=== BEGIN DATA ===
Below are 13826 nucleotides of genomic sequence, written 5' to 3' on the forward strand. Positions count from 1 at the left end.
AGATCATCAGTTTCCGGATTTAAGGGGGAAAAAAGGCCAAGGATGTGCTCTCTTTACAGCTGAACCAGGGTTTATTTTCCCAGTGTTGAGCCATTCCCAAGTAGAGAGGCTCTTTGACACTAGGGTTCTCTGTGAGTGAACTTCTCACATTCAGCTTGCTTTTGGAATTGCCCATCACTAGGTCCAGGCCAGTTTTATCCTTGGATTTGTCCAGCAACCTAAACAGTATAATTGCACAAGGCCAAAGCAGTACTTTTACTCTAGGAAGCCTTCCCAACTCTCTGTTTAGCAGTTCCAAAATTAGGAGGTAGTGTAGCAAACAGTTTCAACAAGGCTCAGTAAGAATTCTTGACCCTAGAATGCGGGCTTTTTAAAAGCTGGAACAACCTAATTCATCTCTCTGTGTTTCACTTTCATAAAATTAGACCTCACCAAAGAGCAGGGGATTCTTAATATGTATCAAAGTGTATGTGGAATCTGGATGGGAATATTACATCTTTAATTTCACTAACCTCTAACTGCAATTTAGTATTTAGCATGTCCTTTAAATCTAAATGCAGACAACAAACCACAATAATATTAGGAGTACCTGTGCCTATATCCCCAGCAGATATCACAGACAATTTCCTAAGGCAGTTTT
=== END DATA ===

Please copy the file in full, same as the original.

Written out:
Below are 13826 nucleotides of genomic sequence, written 5' to 3' on the forward strand. Positions count from 1 at the left end.
AGATCATCAGTTTCCGGATTTAAGGGGGAAAAAAGGCCAAGGATGTGCTCTCTTTACAGCTGAACCAGGGTTTATTTTCCCAGTGTTGAGCCATTCCCAAGTAGAGAGGCTCTTTGACACTAGGGTTCTCTGTGAGTGAACTTCTCACATTCAGCTTGCTTTTGGAATTGCCCATCACTAGGTCCAGGCCAGTTTTATCCTTGGATTTGTCCAGCAACCTAAACAGTATAATTGCACAAGGCCAAAGCAGTACTTTTACTCTAGGAAGCCTTCCCAACTCTCTGTTTAGCAGTTCCAAAATTAGGAGGTAGTGTAGCAAACAGTTTCAACAAGGCTCAGTAAGAATTCTTGACCCTAGAATGCGGGCTTTTTAAAAGCTGGAACAACCTAATTCATCTCTCTGTGTTTCACTTTCATAAAATTAGACCTCACCAAAGAGCAGGGGATTCTTAATATGTATCAAAGTGTATGTGGAATCTGGATGGGAATATTACATCTTTAATTTCACTAACCTCTAACTGCAATTTAGTATTTAGCATGTCCTTTAAATCTAAATGCAGACAACAAACCACAATAATATTAGGAGTACCTGTGCCTATATCCCCAGCAGATATCACAGACAATTTCCTAAGGCAGTTTT